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The role of linguistics in community-based language documentation: Bottle-neck or boot-strap?
|Title:||The role of linguistics in community-based language documentation: Bottle-neck or boot-strap?|
|Issue Date:||28 Feb 2013|
|Description:||The key to successful community-based language documentation is a cohort of speakers who are trained in the basics of documentary linguistics. With this foundation, speakers understand that for documentation to be authentic, it must be wide (sampled from many speakers and genres), full (emphasizing conversationally contextualized expressions), and deep (properly recorded, transcribed, analyzed and archived). Across North America, a variety of programs have emerged over the past several decades to support speakers “working on their languages”. For the past 13 years, the Canadian Indigenous Languages and Literacy Development Institute (CILLDI) at the University of Alberta has provided intensive training in linguistics during its annual summer school for endangered language revitalization.|
Since 2007, CILLDI has offered a Community Linguist program, a series of six courses providing the essentials of documentary linguistics. The first four cover the core descriptive and analytical areas. The final two cover topics directly relating to the needs of community linguists, including use of technology, grant-writing, language planning, and best practices in audio and video recording. Students who complete all six courses earn the provincially-recognized Community Linguist Certificate (CLC).
Building on more than a decade of delivering Certificate courses and drawing on the expertise of a wide range of collaborators, CILLDI is now developing the Community Linguist Handbook. It serves as an integrated training manual for future community linguists, covering the content of all six CLC courses. The Handbook and its accompanying website allow students to systematically build up a portfolio of their language through a graded series of elicitations and exercises, beginning with individual sounds and eventually moving through words and phrases, and on to full texts or conversations.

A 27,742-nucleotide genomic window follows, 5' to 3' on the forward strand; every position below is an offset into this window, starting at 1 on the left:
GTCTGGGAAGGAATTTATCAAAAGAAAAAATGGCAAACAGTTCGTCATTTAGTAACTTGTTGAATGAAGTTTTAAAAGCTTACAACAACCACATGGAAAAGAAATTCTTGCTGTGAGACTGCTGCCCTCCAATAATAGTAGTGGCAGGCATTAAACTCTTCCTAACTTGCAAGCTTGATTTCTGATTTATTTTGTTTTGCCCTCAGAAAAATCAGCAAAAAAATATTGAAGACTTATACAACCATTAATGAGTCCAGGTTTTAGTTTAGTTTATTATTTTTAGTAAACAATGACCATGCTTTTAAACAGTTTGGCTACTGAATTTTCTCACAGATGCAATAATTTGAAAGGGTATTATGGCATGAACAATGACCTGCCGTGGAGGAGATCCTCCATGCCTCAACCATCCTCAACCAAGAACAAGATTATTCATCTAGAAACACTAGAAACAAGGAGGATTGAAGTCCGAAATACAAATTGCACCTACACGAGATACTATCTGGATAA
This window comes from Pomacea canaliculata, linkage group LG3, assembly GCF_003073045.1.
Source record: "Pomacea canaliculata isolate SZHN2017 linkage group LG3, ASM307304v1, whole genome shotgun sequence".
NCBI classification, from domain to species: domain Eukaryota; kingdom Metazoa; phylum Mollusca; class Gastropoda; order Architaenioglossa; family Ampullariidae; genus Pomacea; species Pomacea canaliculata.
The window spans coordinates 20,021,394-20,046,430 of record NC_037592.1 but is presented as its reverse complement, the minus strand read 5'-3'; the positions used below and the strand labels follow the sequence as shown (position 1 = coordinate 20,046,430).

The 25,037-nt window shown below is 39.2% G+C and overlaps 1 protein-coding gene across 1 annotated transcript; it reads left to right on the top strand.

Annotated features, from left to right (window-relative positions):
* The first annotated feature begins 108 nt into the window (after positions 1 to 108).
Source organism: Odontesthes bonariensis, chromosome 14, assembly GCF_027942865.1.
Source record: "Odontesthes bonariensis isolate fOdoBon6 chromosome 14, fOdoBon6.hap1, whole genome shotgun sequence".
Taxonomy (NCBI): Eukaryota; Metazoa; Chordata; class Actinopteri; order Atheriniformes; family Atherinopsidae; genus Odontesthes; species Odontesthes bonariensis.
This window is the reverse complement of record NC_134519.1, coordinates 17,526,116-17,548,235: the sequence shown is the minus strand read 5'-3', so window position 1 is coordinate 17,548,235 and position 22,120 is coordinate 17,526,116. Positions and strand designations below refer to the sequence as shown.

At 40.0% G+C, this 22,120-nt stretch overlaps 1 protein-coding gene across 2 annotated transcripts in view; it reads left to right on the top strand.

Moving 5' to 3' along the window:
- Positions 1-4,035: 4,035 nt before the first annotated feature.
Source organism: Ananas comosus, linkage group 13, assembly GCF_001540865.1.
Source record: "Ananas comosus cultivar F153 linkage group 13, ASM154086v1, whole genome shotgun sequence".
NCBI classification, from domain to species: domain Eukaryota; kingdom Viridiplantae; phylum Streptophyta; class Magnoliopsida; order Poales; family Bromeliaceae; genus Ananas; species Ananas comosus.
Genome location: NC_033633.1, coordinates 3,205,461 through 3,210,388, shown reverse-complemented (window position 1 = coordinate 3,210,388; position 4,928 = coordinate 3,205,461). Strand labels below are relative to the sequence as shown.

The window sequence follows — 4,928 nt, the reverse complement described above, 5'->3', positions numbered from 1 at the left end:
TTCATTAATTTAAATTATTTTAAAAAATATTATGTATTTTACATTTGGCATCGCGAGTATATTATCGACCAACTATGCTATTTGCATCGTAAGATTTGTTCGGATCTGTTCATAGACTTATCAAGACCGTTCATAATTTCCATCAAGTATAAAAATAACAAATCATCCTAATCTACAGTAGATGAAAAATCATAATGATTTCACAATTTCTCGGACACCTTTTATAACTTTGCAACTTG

The approach is usage-based and surface-true. Students acquire facility with a range of terminology as they learn to compare and contrast their language with English and other indigenous languages. Beyond the basics of documentation, the Handbook aims to provide students with an understanding of the importance of genre and the ubiquity of variation across speakers, a respect for the primacy of oral language, and strategic skills in designing language programs.
With the skills developed in the Handbook, students are well-prepared for more advanced topics such as dictionary-building and language archiving, as well as digesting technical materials produced by field or theoretical linguists. They are also ready to apply this knowledge as “super speakers” in their community, thus being more effective language advocates at the tribal or national level.
|Rights:||Creative Commons Attribution-Noncommercial-Share Alike 3.0 Unported|
|Appears in Collections:||3rd International Conference on Language Documentation and Conservation (ICLDC)|
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